Tuesday, March 11, 2008

Sliding Toward Idiocracy

On the recommendation of some friends we rented “Idiocracy,” the story of “the most average soldier” of very average intelligence in the US Army who is chosen by the Army for a secret year-long cryogenics experiment. He is perfect for the role because his parents have died, he is an only child, and he is not married or seeing anyone, and if he disappears for a year, no one will notice. Something goes wrong, of course, and Corporal Joe Bauers and the other participant are forgotten about, and only come out of their sleep 500 years later, in the year 2505. Obviously, things have changed dramatically over 500 years.

The point of the movie is that while even back in 2005 when Joe entered into this experiment the average intelligence of the human race was sliding downward, and when Joe wakes up, things have deteriorated to a truly ridiculous level. The synopsis from Wikipedia describes it thusly: “The movie begins with an introduction, accompanied by a voiceover, that explains the concept of unintelligent people enthusiastically outbreeding competent people, creating a future society which is irreversibly less functional. Demographic superiority now favors those least likely to advance the interests of society. Consequently, the children of educated elites become overwhelmed in a sea of promiscuous, illiterate, beer-swilling, jet ski-crashing peers.” That, believe it or not, is putting a positive spin on the way the movie portrays things.

In the hands of a master like Mel Brooks such a plot line could be a scream, but unfortunately someone else made this one, and I wouldn’t recommend it to anyone over the age of 19.

While recommending this film to us our friends made the point that there is a lot more truth to the plot than maybe people would like to admit, that mankind, or perhaps just the US, has already drifted further toward idiocy than the movie’s introduction implies. After watching some of “Idiocracy” (I couldn’t stand much more than 20 minutes), I tend to agree. What often passes for entertainment these days is so dramatically low-brow: Rap “music’s” violent and filthy lyrics; comedians who can’t be funny without using four-letter words and other intellectually vapid language and symbols; rampant pornographic images and inappropriate situations on television, even during “family time;” athletes who take illegal drugs to make themselves “better;” “reality” shows where people confess infidelity in front of their spouse simultaneously with a live studio audience and millions of TV viewers, for money; what seems to be an increase in horribly violent crimes … the list goes on. Such symbols of cultural devolution do indeed reflect a society in decline, not just intellectually, buy morally and ethically, as well.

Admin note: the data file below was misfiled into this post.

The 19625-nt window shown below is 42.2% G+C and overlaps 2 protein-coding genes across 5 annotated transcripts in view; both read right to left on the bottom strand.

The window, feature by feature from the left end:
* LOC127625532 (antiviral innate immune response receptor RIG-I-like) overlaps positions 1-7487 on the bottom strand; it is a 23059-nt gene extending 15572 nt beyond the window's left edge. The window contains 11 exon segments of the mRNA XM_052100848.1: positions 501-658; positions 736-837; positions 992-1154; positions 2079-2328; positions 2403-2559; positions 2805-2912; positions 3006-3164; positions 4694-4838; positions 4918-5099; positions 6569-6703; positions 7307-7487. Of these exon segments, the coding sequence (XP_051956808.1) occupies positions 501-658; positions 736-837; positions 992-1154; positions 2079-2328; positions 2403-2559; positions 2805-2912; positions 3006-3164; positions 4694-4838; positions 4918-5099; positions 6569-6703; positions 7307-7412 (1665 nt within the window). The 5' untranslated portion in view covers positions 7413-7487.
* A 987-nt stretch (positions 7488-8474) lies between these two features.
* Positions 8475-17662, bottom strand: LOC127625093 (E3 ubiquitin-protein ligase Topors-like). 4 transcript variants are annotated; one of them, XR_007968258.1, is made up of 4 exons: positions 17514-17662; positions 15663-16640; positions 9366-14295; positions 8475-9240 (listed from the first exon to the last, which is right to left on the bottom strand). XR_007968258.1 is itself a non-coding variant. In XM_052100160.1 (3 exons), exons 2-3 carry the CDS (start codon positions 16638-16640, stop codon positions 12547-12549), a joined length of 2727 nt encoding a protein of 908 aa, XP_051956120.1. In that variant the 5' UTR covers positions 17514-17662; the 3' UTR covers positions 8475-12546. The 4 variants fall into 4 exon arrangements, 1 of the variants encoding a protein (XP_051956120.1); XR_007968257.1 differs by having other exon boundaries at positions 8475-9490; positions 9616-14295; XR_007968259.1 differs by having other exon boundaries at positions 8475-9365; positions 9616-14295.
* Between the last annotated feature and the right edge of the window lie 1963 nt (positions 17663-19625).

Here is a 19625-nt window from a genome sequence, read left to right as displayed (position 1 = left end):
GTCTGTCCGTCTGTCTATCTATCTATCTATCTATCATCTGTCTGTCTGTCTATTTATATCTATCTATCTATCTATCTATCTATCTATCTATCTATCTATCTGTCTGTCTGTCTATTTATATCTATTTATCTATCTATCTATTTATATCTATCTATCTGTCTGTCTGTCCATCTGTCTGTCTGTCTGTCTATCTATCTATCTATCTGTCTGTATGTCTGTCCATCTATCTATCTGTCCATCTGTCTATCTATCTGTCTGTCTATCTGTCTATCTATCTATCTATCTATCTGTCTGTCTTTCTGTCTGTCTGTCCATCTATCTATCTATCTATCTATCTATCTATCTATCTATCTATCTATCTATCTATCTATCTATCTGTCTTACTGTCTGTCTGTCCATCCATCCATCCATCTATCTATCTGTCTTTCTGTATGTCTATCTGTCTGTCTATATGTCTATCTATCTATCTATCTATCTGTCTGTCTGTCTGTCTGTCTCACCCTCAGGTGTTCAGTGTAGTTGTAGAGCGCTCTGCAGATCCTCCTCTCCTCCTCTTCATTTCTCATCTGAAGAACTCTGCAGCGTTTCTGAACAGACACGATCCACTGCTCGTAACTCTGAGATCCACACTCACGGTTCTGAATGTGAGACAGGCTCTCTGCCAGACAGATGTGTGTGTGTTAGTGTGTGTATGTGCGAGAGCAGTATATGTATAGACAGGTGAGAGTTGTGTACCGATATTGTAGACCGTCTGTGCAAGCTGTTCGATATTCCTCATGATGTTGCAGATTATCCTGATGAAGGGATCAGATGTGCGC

Researchers tell us the US education system, once one of the best in the world, is now out-performed by eleven other countries, including South Korea, Japan, and Hungary. War and oppression weren’t enough to keep those countries down, but the high standard of living in the US apparently is. And, one study ranked the US 18th out of the 24 nations it looked at.

Frankly, at the rate we are moving right now, I don’t think it will take 500 years for the United States to become a nation of dumb-as-rocks, self-absorbed, pleasure addicts that can’t add two and two, speak intelligible English (or Spanish), or solve problems. And whether we really are less smart, or whether we’re just addicted to our own selfish desires, the result will be the same.

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